Also, SF already has BART, Caltrain, and SF Muni. I'm not familiar with the specific history here, but transit and housing are the limiting factors for where people live in the first place, so the number of commuters will expand when capacity increases. The better question is, what if SF didn't build those systems? It wouldn't be San Francisco today minus the trains, it'd be a totally different San Francisco. So you can't really take the ridership numbers from today as evidence that city couldn't cope without trains.

Also, this was all happening when self-driving cars were not around the corner. It's a different story today.


>You're right, traffic patterns are not balanced, so the cars returning to the hot areas for pickups will not be contributing to the traffic in the most-congested direction.

Except that in a city, all traffic contributes to congestion,there is no single "commute direction".

>Also, this was all happening when self-driving cars were not around the corner. It's a different story today.

That "corner" is decades away, meanwhile, people need to get to work today -- and you still haven't explained how self-driving cars can replace a million+ trips/day on city streets that are already at capacity during rush hour. They may be self-driving, but they still drive on roads.


Kunstler has been writing about peak oil for ages, and is something of an expert in this area, despite being "crazy" - I mean, he definitely sounds crazy, but then again, there's a reasonable chance he could be right about the pending apocalypse, it's not like we're below the carrying capacity of the planet (given our resource usage) or anything.


There is no pending apocalypse. We'll hit peak oil around mid-century, and it's not like all of the oil just runs out at that point. We're investing heavily in research into renewables, and I figure that the politics of nuclear will improve in the next couple of decades.


A bit of both. The history of suburban sprawl is pretty well documented elsewhere, but at this point, it's hard to undo. People have committed to a car-based, suburban lifestyle.

Heck, I don't much care of the suburbs, but being a software developer outside DC means the best job prospects are along the Dulles corridor (Tyson's Corner through Dulles Airport) or other suburban areas. So, like many others, I bought a house in the 'burbs, where the public schools are good, jobs are bountiful, and traffic makes me feel like kicking puppies.

Now that I'm here, I'm pretty ambivalent about it. I'd move downtown, but I'm not convinced the pay would be high enough to offset the increased cost of real-estate ($400k for a 3-bed row houe in the outer 'burbs, $700k+ for the same downtown).


I wish more people would talk about this.

I'd love to live downtown, and am actively trying to do so. But it's the worst decision I could possibly make in every measurable metric.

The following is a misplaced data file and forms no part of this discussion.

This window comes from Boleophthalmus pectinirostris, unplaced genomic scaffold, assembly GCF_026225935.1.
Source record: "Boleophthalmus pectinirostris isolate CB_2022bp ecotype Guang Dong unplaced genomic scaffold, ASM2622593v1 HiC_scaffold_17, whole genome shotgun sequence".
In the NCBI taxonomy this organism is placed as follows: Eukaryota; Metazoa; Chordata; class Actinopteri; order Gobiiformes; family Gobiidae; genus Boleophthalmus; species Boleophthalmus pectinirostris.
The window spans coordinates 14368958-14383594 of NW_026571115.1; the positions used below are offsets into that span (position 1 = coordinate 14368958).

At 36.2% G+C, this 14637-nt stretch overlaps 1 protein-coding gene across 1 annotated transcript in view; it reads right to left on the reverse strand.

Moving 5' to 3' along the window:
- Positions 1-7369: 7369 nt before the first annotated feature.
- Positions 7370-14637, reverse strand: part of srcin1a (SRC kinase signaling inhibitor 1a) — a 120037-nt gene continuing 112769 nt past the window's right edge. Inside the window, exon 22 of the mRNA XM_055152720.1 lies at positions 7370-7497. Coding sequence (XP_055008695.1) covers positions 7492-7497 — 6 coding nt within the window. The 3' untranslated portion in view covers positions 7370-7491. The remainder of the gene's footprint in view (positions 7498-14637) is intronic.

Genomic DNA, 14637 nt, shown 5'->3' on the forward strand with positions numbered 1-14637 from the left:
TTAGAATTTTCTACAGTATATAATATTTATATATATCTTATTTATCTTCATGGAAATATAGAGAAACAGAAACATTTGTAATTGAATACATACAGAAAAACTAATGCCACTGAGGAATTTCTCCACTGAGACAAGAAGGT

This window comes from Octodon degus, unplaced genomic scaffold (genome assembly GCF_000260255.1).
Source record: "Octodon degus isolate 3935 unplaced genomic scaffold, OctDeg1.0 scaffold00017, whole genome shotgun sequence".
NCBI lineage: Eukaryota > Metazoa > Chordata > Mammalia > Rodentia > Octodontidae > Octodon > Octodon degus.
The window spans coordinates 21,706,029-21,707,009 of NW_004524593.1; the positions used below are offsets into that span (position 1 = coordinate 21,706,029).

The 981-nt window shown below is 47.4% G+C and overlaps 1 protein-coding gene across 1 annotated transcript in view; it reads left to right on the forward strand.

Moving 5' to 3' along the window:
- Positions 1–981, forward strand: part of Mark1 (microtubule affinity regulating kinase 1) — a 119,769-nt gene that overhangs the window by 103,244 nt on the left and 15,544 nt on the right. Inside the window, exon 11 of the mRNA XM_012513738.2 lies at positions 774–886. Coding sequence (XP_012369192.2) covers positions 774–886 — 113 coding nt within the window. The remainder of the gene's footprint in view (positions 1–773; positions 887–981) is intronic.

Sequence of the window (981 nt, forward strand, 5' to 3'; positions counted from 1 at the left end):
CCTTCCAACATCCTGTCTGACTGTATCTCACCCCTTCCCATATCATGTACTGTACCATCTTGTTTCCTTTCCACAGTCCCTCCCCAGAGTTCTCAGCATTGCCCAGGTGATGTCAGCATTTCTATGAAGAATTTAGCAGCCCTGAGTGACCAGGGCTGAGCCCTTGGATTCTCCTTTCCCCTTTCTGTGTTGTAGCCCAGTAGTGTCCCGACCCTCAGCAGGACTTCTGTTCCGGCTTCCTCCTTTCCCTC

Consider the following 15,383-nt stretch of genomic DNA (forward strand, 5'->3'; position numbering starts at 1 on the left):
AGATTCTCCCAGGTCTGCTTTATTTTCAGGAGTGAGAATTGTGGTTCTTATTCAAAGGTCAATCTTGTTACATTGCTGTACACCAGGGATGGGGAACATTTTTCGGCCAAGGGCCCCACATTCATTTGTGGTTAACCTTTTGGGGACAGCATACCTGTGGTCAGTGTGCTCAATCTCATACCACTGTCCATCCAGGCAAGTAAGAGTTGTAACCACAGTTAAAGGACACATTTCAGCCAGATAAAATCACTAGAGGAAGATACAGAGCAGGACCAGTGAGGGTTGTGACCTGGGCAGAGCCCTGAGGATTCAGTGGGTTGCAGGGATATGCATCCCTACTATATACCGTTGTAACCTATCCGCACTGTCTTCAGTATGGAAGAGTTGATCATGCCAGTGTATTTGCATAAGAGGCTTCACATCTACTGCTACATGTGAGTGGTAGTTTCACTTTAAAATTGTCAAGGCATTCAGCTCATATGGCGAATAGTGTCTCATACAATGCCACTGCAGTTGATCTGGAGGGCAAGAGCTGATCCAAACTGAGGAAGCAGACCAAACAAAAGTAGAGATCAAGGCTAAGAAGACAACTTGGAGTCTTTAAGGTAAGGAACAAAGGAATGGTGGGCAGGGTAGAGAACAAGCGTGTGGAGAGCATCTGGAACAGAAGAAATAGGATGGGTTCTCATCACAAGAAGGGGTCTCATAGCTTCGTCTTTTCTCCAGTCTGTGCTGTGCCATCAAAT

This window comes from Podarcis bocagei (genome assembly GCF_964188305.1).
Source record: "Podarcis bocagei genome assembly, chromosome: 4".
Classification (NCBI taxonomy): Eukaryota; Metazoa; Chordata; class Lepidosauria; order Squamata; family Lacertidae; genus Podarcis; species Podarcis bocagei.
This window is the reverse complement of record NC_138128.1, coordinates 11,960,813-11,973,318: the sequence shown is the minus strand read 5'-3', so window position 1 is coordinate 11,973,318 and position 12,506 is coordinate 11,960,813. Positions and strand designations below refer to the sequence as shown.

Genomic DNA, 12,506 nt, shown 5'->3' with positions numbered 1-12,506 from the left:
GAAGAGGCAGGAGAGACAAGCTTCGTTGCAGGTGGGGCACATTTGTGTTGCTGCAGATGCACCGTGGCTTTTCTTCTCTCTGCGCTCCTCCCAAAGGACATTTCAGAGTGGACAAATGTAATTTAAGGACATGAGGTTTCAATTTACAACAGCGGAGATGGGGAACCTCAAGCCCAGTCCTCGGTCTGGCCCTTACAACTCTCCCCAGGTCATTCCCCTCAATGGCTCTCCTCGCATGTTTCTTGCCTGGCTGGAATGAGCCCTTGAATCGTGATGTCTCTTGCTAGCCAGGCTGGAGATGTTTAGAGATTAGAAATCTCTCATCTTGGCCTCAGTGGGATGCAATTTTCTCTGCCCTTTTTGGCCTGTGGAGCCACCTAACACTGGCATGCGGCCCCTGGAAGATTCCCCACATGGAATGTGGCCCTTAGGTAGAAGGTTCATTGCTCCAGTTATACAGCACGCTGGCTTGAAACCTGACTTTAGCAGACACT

Living downtown triples my housing costs. Even if I downsize 50% of my current living space, moving downtown would still double my housing costs. Working downtown cuts my salary by ~15%, and I'd loose my good health insurance for some fake HSA. I'd love to raise my child downtown, but the school systems are significantly worse in every metric.

Yes, I could give up a car. That would save me about $350/month in total expenses. But to live downtown would cost me an extra $1000/month in housing costs, and cut my income by about $900/month (pay cut + benefits reduction + increased taxes). Loosing $1,900/month to save $350/month is insane.

And taking public transit, while slightly cheaper and healthier than driving, would increase my commute time by 2 hours every single workday. (How much is an hour of your time worth? How much is 40 hours per month of your time worth?)

---

I'm still trying to live in an urban area -- it's been a goal of mine for my entire life. But it feels like all of society is working against me for trying to do this.

Our perverse incentives are setup in such a way that suburban sprawl is the most rational choice for non-subsidized individual households to make in the vast majority of the US, despite all of the problems associated with it.


>I'm still trying to live in an urban area -- it's been a goal of mine for my entire life. But it feels like all of society is working against me for trying to do this.

Do this. Even if temporarily. I've lived in the suburbs all of my life (and currently still do). The year I spent in a real city gave me great perspective. I quite enjoyed some parts and hated other parts. If anything it made me really understand myself more (and appreciate the suburbs!)


You'd love to live downtown in (I'm assuming) an urban area that is in extremely high demand. There are tons of downtown cores that are less expensive but presumably you don't want to live in those and the jobs aren't available there. It's not so much about perverse incentives as that high demand areas are expensive because a lot of people have the same preferences as you do.


They don't have large apartments downtown?


The real estate is much more expensive downtown in most cases and, like many urban cores for a variety of historical reasons, you're probably stuck paying for expensive private schools if you have kids and want them to have a good education.